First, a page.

This is the notebook where I keep my to-do list, like the one you can see in the picture in Book Review: Do It Tomorrow. A quick and cheap way to have a small multi-page notebook you can keep always with you. Of course, calling this origami is a small lie, as you have to use scissors.
I read a very good post about going the analog way (How analog rituals can amp your productivity) and this was my tool.
A few weeks ago I saw in my Google Analytics that someone came to this blog looking for “Origami iPhone case”. As I have a Origami CD case, and several posts on iPhone/iPod Touch games… it was a page hit. But I thought: if I can have a neat CD case, I can also design a neat origami case for an iPhone! Said and… done. It took a few tries (and a few days), as you can see below.
One inbox to rule them all Since I started printing everything in A5 booklet format, more and more articles and printed stuff gets scattered over my desk, in this format. Which is really handy for reading and travelling, but not so much for piling over the desk.
A pile of inner stapled A5 is slightly womb… when there are more than 5 big documents stacked, it can easily fall. And I had several piles over my desktop: To read someday (better sooner than later), current references (papers I am using more than twice a week or so) and past references (the ones that were in the previous category but have not used in a while).
A week without writing here. A week with little thesis related work done. But it has also been a week with ideas and things and such. You know, two weeks ago I was in Dresden for a conference. Lots of parallel sessions, and quite a few time to think. This post is mostly a digest from my life bookmarks for these two weeks.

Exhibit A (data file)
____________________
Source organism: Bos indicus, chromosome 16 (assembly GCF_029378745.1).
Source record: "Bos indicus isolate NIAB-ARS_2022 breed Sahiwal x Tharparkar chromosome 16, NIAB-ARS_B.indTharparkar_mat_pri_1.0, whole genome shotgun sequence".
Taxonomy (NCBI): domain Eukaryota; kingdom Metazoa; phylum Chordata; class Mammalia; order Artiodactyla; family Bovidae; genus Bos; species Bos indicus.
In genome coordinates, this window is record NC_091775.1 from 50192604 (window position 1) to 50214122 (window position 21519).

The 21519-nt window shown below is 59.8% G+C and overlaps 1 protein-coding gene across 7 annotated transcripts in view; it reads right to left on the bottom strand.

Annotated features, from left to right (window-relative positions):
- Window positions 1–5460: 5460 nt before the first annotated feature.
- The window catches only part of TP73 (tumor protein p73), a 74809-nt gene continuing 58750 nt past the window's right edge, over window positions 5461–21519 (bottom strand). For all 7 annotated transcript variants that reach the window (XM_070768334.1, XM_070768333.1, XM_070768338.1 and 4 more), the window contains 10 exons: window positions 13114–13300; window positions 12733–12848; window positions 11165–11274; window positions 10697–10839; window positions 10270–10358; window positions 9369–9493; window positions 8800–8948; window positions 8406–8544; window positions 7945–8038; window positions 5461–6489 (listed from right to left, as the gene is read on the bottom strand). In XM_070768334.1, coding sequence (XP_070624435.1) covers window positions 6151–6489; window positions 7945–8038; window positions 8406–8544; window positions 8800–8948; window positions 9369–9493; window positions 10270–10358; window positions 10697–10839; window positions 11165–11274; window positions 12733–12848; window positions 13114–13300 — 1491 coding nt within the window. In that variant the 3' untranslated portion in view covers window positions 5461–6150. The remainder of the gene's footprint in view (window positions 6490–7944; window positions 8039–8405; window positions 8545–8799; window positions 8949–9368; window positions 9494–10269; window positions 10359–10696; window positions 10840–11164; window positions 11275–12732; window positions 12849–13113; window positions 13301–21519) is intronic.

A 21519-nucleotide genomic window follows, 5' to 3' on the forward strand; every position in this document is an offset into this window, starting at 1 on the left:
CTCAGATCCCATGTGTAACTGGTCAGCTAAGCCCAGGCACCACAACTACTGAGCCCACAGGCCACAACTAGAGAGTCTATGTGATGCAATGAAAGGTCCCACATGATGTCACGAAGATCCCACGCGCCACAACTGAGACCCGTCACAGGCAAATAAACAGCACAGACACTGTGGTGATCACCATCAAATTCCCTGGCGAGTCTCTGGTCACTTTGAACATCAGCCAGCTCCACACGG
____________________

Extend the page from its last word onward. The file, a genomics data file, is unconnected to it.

Several complex dynamic ideas: Unrelated to my thesis, but I’ve been thinking about them these days.
An English version of my diagrams for the origami flower-box Origami flower-box (Caja-Flor) diagrams, in English. Loosely based upon Kawasaki’s rose and a traditional japanese box. Click on the diagrams to get a bigger view of them. It appeared (Spanish version) on the Spanish Origami Association Bulletin, Second Volume, 2008. You can also take a look at my easy origami CD case.
It will look like this when finished, closed and opened.
A few years ago I was looking for an origami CD case. I found this site (which uses Tom Hull’s design). Although it is a quick and neat design for an origami case, I don’t like it, it feels like the CD is about to fall. So I tweaked for a while, and came up with this design. It takes a little longer to fold, but holds really firm, and looks nicer after.
Browsing old posts in Origami Tessellations, I found out about Joel Cooper’s origami masks. Here are a few examples taken from these two web pages.
They are really amazing… I hope I can learn how to do that. I’ll have to start learning something about origami tessellations, which is a thing I’ve always skipped.
Kamiya Satoshi’s Pegasus, folded from a square from A4 standard paper (21x21 cm square). The model is about 8 cm long. Satoshi suggests 25x25 paper, which obviously must be thinner than 80g/m^2. But the model itself is wonderful, although my rendition of may not be worth of it.
PS: Shame on me, for not rendering the head as it must be done (à la Dave Brill’s horse). Well, next time, with bigger paper :)
As you may already know, I enjoy a lot drawing. I usually draw with some kind of mechanical pencil, of HB strength (or one for film writing which is stronger than 3H). As I try to improve the quality of my drawings, I begin to wonder if I really like to draw really well. Yes, I’d like to be able to draw perfect faces, but probably I’ll be as happy being able to sketch a face that looks like the original one.